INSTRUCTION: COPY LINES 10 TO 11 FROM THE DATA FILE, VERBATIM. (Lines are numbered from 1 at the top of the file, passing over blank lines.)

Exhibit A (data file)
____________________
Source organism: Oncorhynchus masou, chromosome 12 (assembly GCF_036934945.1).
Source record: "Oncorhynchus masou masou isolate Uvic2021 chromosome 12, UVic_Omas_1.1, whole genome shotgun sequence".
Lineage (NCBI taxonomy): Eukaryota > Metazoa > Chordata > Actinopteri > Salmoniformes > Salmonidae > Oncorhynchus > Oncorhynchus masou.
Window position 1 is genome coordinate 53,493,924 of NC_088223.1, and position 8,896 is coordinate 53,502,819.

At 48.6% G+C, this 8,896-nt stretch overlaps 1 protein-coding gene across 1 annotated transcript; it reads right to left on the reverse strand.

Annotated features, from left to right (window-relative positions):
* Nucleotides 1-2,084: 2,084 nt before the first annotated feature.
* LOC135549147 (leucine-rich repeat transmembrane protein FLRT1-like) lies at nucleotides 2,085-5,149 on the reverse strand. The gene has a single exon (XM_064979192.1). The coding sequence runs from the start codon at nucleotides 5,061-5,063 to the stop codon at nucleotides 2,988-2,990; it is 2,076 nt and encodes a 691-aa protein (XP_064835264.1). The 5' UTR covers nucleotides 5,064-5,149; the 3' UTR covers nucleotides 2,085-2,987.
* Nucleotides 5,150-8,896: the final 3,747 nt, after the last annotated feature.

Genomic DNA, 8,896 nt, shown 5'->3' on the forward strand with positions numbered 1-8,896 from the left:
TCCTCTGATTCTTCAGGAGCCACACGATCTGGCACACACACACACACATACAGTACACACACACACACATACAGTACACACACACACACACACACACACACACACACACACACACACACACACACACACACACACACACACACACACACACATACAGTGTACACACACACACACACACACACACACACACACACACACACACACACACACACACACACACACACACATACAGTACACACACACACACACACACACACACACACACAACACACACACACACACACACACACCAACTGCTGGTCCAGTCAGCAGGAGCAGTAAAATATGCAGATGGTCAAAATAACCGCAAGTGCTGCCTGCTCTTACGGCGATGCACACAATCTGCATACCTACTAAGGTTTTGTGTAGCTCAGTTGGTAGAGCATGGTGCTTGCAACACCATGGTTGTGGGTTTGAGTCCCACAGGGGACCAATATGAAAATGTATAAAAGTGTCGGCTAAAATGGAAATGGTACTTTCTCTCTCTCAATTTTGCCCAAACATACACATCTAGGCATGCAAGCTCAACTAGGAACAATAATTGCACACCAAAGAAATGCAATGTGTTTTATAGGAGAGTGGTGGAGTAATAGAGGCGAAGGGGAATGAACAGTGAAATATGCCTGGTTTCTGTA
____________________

Genomic DNA, 8,896 nt, shown 5'->3' on the forward strand with positions numbered 1-8,896 from the left:
TCCTCTGATTCTTCAGGAGCCACACGATCTGGCACACACACACACACATACAGTACACACACACACACATACAGTACACACACACACACACACACACACACACACACACACACACACACACACACACACACACACACACACACACACACACATACAGTGTACACACACACACACACACACACACACACACACACACACACACACACACACACACACACACACACACATACAGTACACACACACACACACACACACACACACACACAACACACACACACACACACACACACCAACTGCTGGTCCAGTCAGCAGGAGCAGTAAAATATGCAGATGGTCAAAATAACCGCAAGTGCTGCCTGCTCTTACGGCGATGCACACAATCTGCATACCTACTAAGGTTTTGTGTAGCTCAGTTGGTAGAGCATGGTGCTTGCAACACCATGGTTGTGGGTTTGAGTCCCACAGGGGACCAATATGAAAATGTATAAAAGTGTCGGCTAAAATGGAAATGGTACTTTCTCTCTCTCAATTTTGCCCAAACATACACATCTAGGCATGCAAGCTCAACTAGGAACAATAATTGCACACCAAAGAAATGCAATGTGTTTTATAGGAGAGTGGTGGAGTAATAGAGGCGAAGGGGAATGAACAGTGAAATATGCCTGGTTTCTGTA